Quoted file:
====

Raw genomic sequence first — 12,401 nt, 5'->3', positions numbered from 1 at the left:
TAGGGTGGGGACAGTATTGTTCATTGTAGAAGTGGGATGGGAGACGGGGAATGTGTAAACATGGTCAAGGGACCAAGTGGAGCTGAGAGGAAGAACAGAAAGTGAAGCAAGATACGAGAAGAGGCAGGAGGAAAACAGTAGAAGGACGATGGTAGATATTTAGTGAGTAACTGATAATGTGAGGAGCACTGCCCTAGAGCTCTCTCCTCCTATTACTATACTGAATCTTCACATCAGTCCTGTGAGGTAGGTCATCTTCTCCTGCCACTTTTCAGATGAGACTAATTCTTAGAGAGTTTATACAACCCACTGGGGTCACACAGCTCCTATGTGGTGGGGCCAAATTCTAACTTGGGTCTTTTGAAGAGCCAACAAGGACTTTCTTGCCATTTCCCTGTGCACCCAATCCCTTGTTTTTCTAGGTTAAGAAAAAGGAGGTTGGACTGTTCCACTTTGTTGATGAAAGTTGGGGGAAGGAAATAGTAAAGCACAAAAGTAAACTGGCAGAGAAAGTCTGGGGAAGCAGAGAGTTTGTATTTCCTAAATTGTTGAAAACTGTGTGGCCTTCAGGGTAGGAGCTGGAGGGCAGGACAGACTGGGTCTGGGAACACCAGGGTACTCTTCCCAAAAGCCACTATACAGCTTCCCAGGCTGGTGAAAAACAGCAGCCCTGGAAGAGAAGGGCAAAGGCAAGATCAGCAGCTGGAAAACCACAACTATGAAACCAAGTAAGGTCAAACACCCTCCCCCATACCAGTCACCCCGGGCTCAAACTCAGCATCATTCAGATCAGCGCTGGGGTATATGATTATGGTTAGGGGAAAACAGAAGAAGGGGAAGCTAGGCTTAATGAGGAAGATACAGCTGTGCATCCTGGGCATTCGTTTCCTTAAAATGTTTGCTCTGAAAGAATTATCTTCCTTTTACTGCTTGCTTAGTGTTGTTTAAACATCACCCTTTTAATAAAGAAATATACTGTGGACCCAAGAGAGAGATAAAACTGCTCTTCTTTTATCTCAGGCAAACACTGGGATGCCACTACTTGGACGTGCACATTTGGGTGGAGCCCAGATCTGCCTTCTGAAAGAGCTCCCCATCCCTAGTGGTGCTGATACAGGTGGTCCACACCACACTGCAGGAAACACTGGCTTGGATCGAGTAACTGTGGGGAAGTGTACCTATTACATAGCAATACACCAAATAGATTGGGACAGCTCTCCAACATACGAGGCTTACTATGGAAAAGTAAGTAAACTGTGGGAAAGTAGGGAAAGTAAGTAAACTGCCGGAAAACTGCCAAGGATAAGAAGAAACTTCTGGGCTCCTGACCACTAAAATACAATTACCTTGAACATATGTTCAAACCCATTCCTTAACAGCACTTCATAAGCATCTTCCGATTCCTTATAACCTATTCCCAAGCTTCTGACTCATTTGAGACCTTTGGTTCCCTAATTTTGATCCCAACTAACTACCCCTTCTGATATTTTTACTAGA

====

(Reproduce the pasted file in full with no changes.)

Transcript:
Raw genomic sequence first — 12,401 nt, 5'->3', positions numbered from 1 at the left:
TAGGGTGGGGACAGTATTGTTCATTGTAGAAGTGGGATGGGAGACGGGGAATGTGTAAACATGGTCAAGGGACCAAGTGGAGCTGAGAGGAAGAACAGAAAGTGAAGCAAGATACGAGAAGAGGCAGGAGGAAAACAGTAGAAGGACGATGGTAGATATTTAGTGAGTAACTGATAATGTGAGGAGCACTGCCCTAGAGCTCTCTCCTCCTATTACTATACTGAATCTTCACATCAGTCCTGTGAGGTAGGTCATCTTCTCCTGCCACTTTTCAGATGAGACTAATTCTTAGAGAGTTTATACAACCCACTGGGGTCACACAGCTCCTATGTGGTGGGGCCAAATTCTAACTTGGGTCTTTTGAAGAGCCAACAAGGACTTTCTTGCCATTTCCCTGTGCACCCAATCCCTTGTTTTTCTAGGTTAAGAAAAAGGAGGTTGGACTGTTCCACTTTGTTGATGAAAGTTGGGGGAAGGAAATAGTAAAGCACAAAAGTAAACTGGCAGAGAAAGTCTGGGGAAGCAGAGAGTTTGTATTTCCTAAATTGTTGAAAACTGTGTGGCCTTCAGGGTAGGAGCTGGAGGGCAGGACAGACTGGGTCTGGGAACACCAGGGTACTCTTCCCAAAAGCCACTATACAGCTTCCCAGGCTGGTGAAAAACAGCAGCCCTGGAAGAGAAGGGCAAAGGCAAGATCAGCAGCTGGAAAACCACAACTATGAAACCAAGTAAGGTCAAACACCCTCCCCCATACCAGTCACCCCGGGCTCAAACTCAGCATCATTCAGATCAGCGCTGGGGTATATGATTATGGTTAGGGGAAAACAGAAGAAGGGGAAGCTAGGCTTAATGAGGAAGATACAGCTGTGCATCCTGGGCATTCGTTTCCTTAAAATGTTTGCTCTGAAAGAATTATCTTCCTTTTACTGCTTGCTTAGTGTTGTTTAAACATCACCCTTTTAATAAAGAAATATACTGTGGACCCAAGAGAGAGATAAAACTGCTCTTCTTTTATCTCAGGCAAACACTGGGATGCCACTACTTGGACGTGCACATTTGGGTGGAGCCCAGATCTGCCTTCTGAAAGAGCTCCCCATCCCTAGTGGTGCTGATACAGGTGGTCCACACCACACTGCAGGAAACACTGGCTTGGATCGAGTAACTGTGGGGAAGTGTACCTATTACATAGCAATACACCAAATAGATTGGGACAGCTCTCCAACATACGAGGCTTACTATGGAAAAGTAAGTAAACTGTGGGAAAGTAGGGAAAGTAAGTAAACTGCCGGAAAACTGCCAAGGATAAGAAGAAACTTCTGGGCTCCTGACCACTAAAATACAATTACCTTGAACATATGTTCAAACCCATTCCTTAACAGCACTTCATAAGCATCTTCCGATTCCTTATAACCTATTCCCAAGCTTCTGACTCATTTGAGACCTTTGGTTCCCTAATTTTGATCCCAACTAACTACCCCTTCTGATATTTTTACTAGA